The March For Life organization estimates the 2011 event was the largest march ever, exceeding the estimated 400,000 participants who attended in 2010, said its president Nellie Gray.

The archdiocesan group included marchers from 17 parishes, four Catholic high schools, and Community of Christ the Redeemer, a Catholic lay group whose members attend various parishes. The archdiocesan Office of Marriage, Family and Life sponsored the trip. Archbishop John Nienstedt joined the group for the rally on the Mall.

The first March for Life began in 1974, one year after Roe v. Wade. It fashioned itself after the marches on Washington that united civil rights activists in the previous decade.

As the annual march’s crowd has grown in number, it has also grown younger.

Bryan Kemper, the founder and president of the pro-life organization Stand True Ministries, estimates that 70 percent of the marchers are young people today. Most of the participants from the archdiocese were high school students and their chaperones.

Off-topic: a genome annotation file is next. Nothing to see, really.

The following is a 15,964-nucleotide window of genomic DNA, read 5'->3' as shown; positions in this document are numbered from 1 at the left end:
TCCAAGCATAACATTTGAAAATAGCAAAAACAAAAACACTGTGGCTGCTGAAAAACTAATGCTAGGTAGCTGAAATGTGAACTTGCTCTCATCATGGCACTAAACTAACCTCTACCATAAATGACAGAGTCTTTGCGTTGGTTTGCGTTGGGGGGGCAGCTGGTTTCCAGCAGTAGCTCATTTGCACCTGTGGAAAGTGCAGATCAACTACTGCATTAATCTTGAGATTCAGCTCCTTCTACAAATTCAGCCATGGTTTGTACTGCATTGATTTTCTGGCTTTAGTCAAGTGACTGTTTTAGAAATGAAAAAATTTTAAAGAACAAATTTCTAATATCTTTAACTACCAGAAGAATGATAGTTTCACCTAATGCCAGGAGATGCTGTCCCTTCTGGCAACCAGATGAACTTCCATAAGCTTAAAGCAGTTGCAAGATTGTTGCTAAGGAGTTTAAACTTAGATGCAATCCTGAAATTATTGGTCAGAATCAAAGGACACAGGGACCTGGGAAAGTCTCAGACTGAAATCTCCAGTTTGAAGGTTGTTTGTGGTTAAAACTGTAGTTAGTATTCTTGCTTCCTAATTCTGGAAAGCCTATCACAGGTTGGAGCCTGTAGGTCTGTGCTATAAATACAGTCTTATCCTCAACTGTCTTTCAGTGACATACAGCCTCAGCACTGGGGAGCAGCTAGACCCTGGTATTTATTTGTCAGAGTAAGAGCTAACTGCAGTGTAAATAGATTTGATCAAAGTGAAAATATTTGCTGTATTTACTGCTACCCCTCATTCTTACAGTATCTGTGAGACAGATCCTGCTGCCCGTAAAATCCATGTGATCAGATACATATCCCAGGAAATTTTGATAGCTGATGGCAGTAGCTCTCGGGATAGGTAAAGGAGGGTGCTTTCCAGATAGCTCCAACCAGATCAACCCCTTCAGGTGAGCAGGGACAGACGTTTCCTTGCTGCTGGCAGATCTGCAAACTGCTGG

Others included first-year theology seminarians from St. Paul Seminary and archdiocesan priests.

“Young people have a light in their soul that can be ignited in this kind of atmosphere,” said Mary Ann Porter, a parishioner at St. Henry in Monticello who accompanied her 16-year-old son, Luke. “This is about activism, which is in the heart of every young person.”

Pro-life preparation

The day before the march, students attended a daylong student conference hosted by Students for Life of America, a national organization that supports campus pro-life groups. Although most of the attendees were college-aged, Afua Paintsil, 16, a junior at Benilde-St. Margaret’s School in St. Louis Park, was glad she was there.

“I’ve learned so much,” she said over lunch on Sunday, after hearing the first four speakers.